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UK welcomes Jalil as "legitimate" Libyan representative

IRNA - Islamic Republic News Agency

London, May 12, IRNA -- Foreign Secretary William Hague Thursday welcomed a visit to Britain by the leader of the Benghazi-based rebel National Transitional Council (NTC) Mustafa Abdul Jalil as the “legitimate representative of the Libyan people.”

“We will discuss a range of issues, including the establishment of a permanent NTC office in London and the provision of further non-lethal equipment and support to the NTC,” Hague said.

Although the British government does not officially recognize (the interim) government, it has already effectively endorsed the NTC by posting diplomats and a team of military advisers to Banghazi while closing down its embassy in Tripoli.

In its campaign to overthrow the regime of Muammar Gaddafi, the UK has also expelled eight Libyan diplomats from London, including the ambassador and the military attaché.

Jalil, a former justice minister under Gaddafi, was previously in London when Britain hosted an international conference on Libya's future in March but was not invited to attend.

During his current visit, he is also meeting Prime Minister David Cameron, Deputy Prime Minister Nick Clegg, Chancellor of the Exchequer George Osborne and International Development Secretary Andrew Mitchell as well as the foreign secretary.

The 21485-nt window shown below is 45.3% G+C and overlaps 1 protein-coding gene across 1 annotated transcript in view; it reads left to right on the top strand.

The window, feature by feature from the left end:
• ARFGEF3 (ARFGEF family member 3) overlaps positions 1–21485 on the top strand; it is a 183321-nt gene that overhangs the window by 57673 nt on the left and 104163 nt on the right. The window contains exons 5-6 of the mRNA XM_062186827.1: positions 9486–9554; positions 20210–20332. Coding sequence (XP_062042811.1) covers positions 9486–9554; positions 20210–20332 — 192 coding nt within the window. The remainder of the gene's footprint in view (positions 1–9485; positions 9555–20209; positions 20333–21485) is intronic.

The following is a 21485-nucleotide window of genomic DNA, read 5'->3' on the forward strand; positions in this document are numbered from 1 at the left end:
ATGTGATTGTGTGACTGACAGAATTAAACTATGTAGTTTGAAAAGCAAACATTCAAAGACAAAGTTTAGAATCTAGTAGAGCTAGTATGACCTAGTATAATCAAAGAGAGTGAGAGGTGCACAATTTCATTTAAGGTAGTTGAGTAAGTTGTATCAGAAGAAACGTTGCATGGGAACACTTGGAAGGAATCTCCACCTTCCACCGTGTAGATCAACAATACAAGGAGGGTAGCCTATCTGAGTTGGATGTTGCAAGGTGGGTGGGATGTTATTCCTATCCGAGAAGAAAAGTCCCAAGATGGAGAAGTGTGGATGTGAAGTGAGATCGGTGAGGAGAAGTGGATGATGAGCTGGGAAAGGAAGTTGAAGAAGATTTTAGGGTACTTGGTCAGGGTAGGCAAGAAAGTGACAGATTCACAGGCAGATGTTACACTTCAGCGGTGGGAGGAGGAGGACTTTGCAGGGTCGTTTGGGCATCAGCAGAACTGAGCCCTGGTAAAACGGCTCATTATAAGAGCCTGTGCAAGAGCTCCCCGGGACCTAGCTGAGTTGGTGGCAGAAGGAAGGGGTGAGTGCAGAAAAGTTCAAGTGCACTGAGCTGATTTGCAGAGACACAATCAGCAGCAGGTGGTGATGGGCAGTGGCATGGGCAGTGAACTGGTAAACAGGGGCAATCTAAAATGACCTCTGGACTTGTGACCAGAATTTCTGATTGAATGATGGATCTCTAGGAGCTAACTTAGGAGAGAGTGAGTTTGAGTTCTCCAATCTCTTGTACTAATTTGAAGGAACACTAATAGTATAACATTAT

Hague said that the situation in Libya remains of “very serious concern” and that the visit provides a welcome opportunity to discuss with Jalil “the latest situation on the ground and to look at how the UK and international community can continue to support the Libyan people.“

“We will explore in more detail the measures agreed at last week’s Contact Group meeting in Rome, including the operation of a Transitional Financial Mechanism, which was driven by the UK,” he said.

“We will also share views on the situation in Western Libya, which remains deeply troubling. Colonel Qadhafi continues to brutalise his own people. The British Government urges him to stand down immediately and initiate a real ceasefire, so that the legitimate needs of Libya’s people can be met”, he added.

At a recent cabinet meeting, Hague gave an upbeat assessment of Britain's involvement in the NATO-led military intervention in Libya but warned that it could be a “long haul.”

But critics have warned of “mission creep” in Libya and accused the British government of continually re-interpreting UN Secretary Council Resolution 1973 to protect civilian lives.

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